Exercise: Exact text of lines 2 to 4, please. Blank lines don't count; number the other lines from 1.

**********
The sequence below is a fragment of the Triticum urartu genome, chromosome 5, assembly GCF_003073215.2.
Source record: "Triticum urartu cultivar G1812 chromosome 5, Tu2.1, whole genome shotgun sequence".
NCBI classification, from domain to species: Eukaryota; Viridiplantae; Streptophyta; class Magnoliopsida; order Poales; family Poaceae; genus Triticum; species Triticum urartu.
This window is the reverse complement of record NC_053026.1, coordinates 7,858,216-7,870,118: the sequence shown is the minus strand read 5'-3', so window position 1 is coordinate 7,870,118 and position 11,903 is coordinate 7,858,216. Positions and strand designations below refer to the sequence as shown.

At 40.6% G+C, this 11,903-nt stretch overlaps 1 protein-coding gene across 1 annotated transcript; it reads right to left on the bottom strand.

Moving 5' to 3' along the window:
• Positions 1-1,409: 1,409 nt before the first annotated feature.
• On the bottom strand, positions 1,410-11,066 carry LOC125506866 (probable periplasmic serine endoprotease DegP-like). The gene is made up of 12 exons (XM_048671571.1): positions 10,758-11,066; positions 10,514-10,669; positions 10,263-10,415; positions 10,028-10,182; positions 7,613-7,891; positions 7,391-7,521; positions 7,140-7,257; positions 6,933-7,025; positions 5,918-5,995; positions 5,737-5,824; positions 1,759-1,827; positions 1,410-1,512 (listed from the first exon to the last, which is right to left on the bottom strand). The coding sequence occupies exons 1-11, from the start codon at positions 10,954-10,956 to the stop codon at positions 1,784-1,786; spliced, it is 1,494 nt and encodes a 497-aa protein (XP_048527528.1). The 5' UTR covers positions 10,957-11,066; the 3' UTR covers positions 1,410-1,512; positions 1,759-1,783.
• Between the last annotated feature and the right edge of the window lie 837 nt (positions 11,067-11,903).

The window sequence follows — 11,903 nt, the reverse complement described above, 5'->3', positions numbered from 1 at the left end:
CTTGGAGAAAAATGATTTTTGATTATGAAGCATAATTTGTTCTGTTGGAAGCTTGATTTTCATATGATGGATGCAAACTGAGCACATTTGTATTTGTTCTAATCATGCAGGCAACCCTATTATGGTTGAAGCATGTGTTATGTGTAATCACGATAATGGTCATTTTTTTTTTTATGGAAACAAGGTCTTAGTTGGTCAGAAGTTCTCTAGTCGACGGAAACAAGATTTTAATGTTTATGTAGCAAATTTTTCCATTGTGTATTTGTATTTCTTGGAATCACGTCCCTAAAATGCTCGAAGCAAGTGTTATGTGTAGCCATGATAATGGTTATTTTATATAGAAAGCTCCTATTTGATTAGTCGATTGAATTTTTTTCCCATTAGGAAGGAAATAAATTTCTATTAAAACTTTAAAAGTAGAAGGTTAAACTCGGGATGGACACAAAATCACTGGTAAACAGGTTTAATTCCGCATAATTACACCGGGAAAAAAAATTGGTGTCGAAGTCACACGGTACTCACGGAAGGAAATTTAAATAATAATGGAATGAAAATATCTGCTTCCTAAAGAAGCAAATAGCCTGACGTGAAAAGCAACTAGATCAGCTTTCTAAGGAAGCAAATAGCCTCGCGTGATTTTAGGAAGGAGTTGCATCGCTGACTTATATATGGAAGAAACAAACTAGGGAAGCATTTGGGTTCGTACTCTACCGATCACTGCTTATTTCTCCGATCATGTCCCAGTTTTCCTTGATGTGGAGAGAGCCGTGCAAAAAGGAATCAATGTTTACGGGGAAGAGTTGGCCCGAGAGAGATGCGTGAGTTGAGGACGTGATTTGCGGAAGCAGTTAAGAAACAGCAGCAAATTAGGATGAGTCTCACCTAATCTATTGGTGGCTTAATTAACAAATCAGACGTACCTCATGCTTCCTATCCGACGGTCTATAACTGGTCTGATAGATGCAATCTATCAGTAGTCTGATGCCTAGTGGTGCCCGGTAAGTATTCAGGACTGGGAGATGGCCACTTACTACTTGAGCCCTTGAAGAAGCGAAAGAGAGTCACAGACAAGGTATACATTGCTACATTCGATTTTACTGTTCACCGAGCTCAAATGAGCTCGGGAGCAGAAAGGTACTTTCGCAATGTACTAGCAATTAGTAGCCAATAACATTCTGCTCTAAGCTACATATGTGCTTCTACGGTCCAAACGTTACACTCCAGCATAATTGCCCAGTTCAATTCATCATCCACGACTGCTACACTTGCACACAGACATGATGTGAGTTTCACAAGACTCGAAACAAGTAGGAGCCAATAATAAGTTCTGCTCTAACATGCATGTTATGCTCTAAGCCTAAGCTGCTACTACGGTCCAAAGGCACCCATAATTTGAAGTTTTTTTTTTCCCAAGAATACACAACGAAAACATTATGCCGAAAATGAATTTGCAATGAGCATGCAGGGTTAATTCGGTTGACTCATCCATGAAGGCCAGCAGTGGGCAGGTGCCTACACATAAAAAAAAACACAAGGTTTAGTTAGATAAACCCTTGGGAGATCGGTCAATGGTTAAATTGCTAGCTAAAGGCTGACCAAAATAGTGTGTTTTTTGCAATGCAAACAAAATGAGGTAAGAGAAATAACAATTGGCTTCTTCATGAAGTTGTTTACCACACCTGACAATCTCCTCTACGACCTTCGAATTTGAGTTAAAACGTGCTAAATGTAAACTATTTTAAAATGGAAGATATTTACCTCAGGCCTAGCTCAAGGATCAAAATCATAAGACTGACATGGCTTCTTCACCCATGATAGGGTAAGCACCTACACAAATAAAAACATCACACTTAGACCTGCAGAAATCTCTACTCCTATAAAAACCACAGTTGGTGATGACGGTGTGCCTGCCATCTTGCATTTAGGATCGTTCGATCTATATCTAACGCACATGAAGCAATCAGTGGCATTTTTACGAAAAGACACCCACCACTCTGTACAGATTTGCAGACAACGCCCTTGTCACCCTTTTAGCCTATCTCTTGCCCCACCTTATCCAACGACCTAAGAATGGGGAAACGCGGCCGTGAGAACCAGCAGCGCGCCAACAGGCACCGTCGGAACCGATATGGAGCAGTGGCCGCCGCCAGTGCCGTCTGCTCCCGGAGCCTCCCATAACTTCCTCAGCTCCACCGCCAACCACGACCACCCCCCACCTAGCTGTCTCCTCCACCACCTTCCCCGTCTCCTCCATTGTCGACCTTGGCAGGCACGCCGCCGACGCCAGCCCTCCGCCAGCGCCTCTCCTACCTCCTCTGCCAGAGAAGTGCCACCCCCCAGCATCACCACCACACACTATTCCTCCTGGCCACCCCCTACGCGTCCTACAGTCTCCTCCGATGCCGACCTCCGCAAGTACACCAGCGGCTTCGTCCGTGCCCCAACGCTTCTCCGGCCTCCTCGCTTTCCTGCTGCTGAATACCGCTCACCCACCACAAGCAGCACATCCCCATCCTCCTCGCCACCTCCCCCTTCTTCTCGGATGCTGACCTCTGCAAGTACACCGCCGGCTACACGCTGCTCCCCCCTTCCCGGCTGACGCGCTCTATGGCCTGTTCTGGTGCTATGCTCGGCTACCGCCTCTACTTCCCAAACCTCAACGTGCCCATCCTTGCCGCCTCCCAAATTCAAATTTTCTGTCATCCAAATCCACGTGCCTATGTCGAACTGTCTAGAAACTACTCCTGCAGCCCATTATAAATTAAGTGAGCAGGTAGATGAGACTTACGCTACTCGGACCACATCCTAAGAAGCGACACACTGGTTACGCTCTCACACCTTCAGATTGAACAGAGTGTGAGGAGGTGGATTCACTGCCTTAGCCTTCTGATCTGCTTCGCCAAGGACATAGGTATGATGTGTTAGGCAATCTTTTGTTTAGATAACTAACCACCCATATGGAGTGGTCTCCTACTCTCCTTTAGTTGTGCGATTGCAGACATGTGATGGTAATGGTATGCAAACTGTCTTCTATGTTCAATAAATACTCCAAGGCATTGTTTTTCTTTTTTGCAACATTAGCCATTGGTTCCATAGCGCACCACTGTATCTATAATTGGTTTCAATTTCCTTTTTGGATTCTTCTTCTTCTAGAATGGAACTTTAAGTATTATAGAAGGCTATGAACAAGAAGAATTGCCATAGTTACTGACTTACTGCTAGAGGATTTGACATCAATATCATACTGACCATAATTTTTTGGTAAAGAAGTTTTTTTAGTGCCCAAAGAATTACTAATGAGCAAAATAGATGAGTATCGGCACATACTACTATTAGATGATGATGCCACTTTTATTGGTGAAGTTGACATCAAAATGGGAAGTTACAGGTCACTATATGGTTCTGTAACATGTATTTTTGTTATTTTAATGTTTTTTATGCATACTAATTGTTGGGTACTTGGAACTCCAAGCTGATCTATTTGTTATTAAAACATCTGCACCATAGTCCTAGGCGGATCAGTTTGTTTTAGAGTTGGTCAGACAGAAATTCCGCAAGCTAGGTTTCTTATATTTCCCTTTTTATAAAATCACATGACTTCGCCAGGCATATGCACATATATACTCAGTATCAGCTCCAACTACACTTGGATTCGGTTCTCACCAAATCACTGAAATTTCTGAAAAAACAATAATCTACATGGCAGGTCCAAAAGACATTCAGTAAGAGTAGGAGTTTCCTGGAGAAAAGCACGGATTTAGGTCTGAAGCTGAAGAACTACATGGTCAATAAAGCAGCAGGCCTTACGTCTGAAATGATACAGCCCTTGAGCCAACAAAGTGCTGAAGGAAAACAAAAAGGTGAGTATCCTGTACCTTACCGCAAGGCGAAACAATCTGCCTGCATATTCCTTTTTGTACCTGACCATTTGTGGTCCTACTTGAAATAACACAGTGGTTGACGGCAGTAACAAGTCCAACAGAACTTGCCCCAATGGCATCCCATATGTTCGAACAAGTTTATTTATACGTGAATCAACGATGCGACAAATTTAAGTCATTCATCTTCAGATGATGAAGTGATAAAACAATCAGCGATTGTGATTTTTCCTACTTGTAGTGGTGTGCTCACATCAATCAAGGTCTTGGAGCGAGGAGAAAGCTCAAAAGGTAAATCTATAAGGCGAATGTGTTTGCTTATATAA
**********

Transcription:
Source record: "Triticum urartu cultivar G1812 chromosome 5, Tu2.1, whole genome shotgun sequence".
NCBI classification, from domain to species: Eukaryota; Viridiplantae; Streptophyta; class Magnoliopsida; order Poales; family Poaceae; genus Triticum; species Triticum urartu.
This window is the reverse complement of record NC_053026.1, coordinates 7,858,216-7,870,118: the sequence shown is the minus strand read 5'-3', so window position 1 is coordinate 7,870,118 and position 11,903 is coordinate 7,858,216. Positions and strand designations below refer to the sequence as shown.